Most journalists think that there’s no other profession. We’re kind of like nuns in the convent, and there’s nothing better than actually being a journalist. And so it really opened my mind to seeing you could do something more than just sit on the sideline and call the game, but you could actually get involved. And so that year was instrumental in helping me go back to The Times and shift over to an entrepreneurial part of The Times and then move on to the Council, move on to the Ford Foundation and then on to what I’m doing now at International House. So I-House, the Ford Foundation really came about because of the year I spent at the Council.
PATEL: That’s great. So as you worked with The New York Times in particular and brought the paper online in so many different ways, both through your work as a foreign correspondent, but also from the business side of things, I wanted to talk to you a bit about journalism and diversity, given the content of this conference.
PATEL: And in particular, what you think the role for diversity in media is. We had talked a little bit about, you know, the digital space was supposed to be this great equalizer, anyone can become a published writer, anyone can become a reporter, in one sense or another.
PATEL: Now anyone can report on issues that are near and dear to them in their own experiences. What happened? The U.S. media is occupied by the same cast of characters and people are increasingly questioning the role of media and its value. How do we think about all this under the landscape of diversity and having an even more diverse U.S. population—
PATEL: —but also as we think about it in terms of international relations?
SIMS: So I would answer that in two ways. The first is, how diverse is the media in terms of the practitioners and the leadership? And there is very little diversity. Even though you may see more anchors who look diverse and see bylines that look more diverse, the real decision-making in the media comes from the executive producers, the executive editors, and the ownership. And so the promise of the digital space was that instead of there being few to many there would be many to many, that anybody could actually produce good content and put it out there and actually make money on it if you got a following.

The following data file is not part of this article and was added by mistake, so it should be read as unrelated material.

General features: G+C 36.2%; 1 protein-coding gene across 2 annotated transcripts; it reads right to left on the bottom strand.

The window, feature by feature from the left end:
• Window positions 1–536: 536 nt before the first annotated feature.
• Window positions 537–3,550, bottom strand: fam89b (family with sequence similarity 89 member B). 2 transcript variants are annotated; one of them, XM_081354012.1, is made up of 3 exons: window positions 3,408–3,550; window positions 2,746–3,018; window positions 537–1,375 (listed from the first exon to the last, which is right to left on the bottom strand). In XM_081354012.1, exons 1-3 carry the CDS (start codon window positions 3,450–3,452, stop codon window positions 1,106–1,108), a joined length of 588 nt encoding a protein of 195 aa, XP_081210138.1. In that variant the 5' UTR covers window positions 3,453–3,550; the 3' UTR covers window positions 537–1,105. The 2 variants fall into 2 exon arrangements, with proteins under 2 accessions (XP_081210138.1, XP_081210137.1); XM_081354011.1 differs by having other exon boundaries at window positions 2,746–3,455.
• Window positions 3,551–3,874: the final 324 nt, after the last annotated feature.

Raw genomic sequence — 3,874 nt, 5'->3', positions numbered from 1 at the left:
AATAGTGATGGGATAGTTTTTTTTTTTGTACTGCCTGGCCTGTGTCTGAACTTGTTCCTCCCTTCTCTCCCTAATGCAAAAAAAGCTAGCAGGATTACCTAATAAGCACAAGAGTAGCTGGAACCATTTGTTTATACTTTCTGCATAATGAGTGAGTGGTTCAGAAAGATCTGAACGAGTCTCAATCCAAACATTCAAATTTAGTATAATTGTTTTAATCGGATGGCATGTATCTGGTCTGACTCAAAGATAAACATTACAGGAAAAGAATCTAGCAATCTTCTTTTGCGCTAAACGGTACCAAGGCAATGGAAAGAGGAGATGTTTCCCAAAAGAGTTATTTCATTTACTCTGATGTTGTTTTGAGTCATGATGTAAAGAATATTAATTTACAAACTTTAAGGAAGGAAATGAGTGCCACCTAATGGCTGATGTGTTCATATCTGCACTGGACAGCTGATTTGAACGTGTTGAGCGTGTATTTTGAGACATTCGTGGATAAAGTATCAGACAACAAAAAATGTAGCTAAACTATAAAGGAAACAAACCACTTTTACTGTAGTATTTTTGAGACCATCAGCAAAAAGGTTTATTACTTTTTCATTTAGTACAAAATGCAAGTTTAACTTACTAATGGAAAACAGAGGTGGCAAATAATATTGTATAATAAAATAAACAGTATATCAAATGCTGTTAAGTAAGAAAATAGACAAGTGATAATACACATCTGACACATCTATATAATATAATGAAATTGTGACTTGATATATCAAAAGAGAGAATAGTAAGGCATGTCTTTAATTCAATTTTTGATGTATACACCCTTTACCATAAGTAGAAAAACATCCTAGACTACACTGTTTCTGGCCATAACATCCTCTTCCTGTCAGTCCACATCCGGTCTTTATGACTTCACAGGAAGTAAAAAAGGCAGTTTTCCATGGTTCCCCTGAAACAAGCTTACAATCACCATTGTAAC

Well, that really hasn’t happened on both scores. The media is probably less diverse when I joined The New York Times in 1985 30 years ago. There are fewer journalists of color or journalists with diverse backgrounds and experiences today than there was 30 years ago. Some of that has to do with the downsizing and consolidation of the industry. But in addition to that, if you look at the ownership in the digital space of the new websites and also the news media outlets that are in the digital space, the ownership is still pretty much white males.
And so the question is, why? There’s no, technically, barrier to entry. But what there is, is there is the barrier actually to the expertise to produce the content that is actually going to actually attract the readership and the subscribers.
So, in addition to that, there are still barriers that exist for folks who come from diverse backgrounds. So when I joined The New York Times 30 years ago, I joined as a copy boy. You had copy boys and copy girls. And it was the 20 top editors from major college papers around the country. And so, during the day, you did all these routine tasks. For example, if a reporter wanted coffee, they would say “copy” and you’d come running and give them coffee. If they didn’t want to go to the South Bronx because they thought it was too dangerous, they’d yell “legs” and you’d have to go to the South Bronx—(laughter)—and actually do the reporting and call it in.
And so, of the 20 who came in, only one or two would survive the four grueling years of that to actually make it on staff. So you can imagine, they didn’t tell you what types of stories you had to write in your free time, what would impress the editors, you had to figure all that out. And those were the hallmarks of a good journalist.